Intermodal and transloading shipping allows for a smooth and easy moving process between trucks and trains. Because of the simple fact that railroad tracks simply don’t exist in that many locations, this type of shipping is often unavoidable. Single-mode services often can no longer keep up like they used to. This is where intermodal and transloading come into play. Both intermodal and transloading shipping are extremely beneficial; however, they do have slight differences. Let’s discuss what each of them is and where those differences lie.
Intermodal vs. Transloading
What is Intermodal Shipping?
Intermodal shipping is the transferring between road and rail carriers. This is usually done in containers and between trucks and trains. One of the main ways that it differs from transloading is that the products stay in the same container the whole time throughout the shipping process. The process may look like this; products are loaded in and placed on a truck, the truck drives them to an intermodal ramp, it is then lifted onto a train and transported to its final destination. Rinse and repeat. It’s a pretty straightforward process that allows for a lot of versatility. This process itself is what defines intermodal shipping. When you think of intermodal shipping, think containers.
Intermodal shipping is cost-effective, fuel-efficient, sustainable, and reliable. Union Pacific breaks it down like this, “let’s say you’re shipping 100 truckloads from Los Angeles to Chicago. Using an intermodal savings calculator, going with intermodal will save you an average of $115,800 per year.” If this isn’t enough to get your supply chain on the intermodal bandwagon, I don’t know what will.
What is Transloading?
Transloading is an extremely similar process. However, the products do not stay in the same container. Instead, they move on conveyances. In short, transloading is referring to the products themselves, not the containers. The process still looks the same, but this is the key difference. Products are loaded on a truck that transports them to a facility, they are then transferred to a rail car and sometimes sent back to trucks for the final step. The type of product is what determines how it will get transferred. Therefore, when you think of transloading, think of the products themselves.
One huge benefit of transloading is the lowering of transportation costs. Shipping via rail is a cost-effective method; however (as mentioned earlier), tracks aren’t everywhere. Transload facilities will store and transfer your products. No more need to invest in expensive equipment and warehouses. Obviously, you will be increasing your reach with this method of shipping. A transload facility may be just around the corner of your business (they’re everywhere!). You’ll also be able to hand it off to experts. This can be especially helpful if you’re not well versed in the shipping world. A single rail car can carry the same amount of product as three to four truckloads — and trains are three to four times more fuel-efficient than trucks. That’s a heck of a lot more load. In fact, you’re shipping more and spending less. This is a win-win for your supply chain!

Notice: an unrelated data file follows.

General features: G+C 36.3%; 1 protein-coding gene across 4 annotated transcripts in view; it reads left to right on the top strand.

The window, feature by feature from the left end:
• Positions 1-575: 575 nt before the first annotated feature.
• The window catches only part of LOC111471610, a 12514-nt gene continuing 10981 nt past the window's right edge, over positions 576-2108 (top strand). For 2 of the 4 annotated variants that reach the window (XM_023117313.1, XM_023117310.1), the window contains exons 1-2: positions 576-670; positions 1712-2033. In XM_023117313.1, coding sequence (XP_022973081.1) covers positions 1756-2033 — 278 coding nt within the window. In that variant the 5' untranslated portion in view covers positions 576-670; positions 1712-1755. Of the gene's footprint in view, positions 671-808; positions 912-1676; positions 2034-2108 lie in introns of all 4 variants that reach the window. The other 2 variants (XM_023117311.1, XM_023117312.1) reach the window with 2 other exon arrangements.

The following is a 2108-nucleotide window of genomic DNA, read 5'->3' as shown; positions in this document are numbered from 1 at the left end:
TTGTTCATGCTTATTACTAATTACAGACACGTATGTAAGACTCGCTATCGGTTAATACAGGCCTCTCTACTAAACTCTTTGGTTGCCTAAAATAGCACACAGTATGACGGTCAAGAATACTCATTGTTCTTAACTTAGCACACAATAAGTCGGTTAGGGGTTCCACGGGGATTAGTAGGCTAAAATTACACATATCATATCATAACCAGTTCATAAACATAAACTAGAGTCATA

As you may see, the differences are subtle. What keeps them in the same family is that both shipping methods use two or more modes to transfer cargo. What differs is the type of cargo. Is it the goods themselves? Then it will be transported by transloading. Is it the whole container that will be shipped? Then intermodal shipping should be used.
Is One Better Than the Other?
Now that we’ve broken down the difference, is one better than the other? Not exactly. This entirely depends on what’s being shipped. While intermodal requires a single container to be moved between modes, transloading is much better for those who don’t have a specific container that needs to be shipped (such as using a pallet or loose shipping bulk/oddly shaped cargo like steel beams). Intermodal and transloading shipping are methods that are absolutely necessary for this age of growth and technology. What are you waiting for?
Additional Information: Advantages and Disadvantages of Transloading
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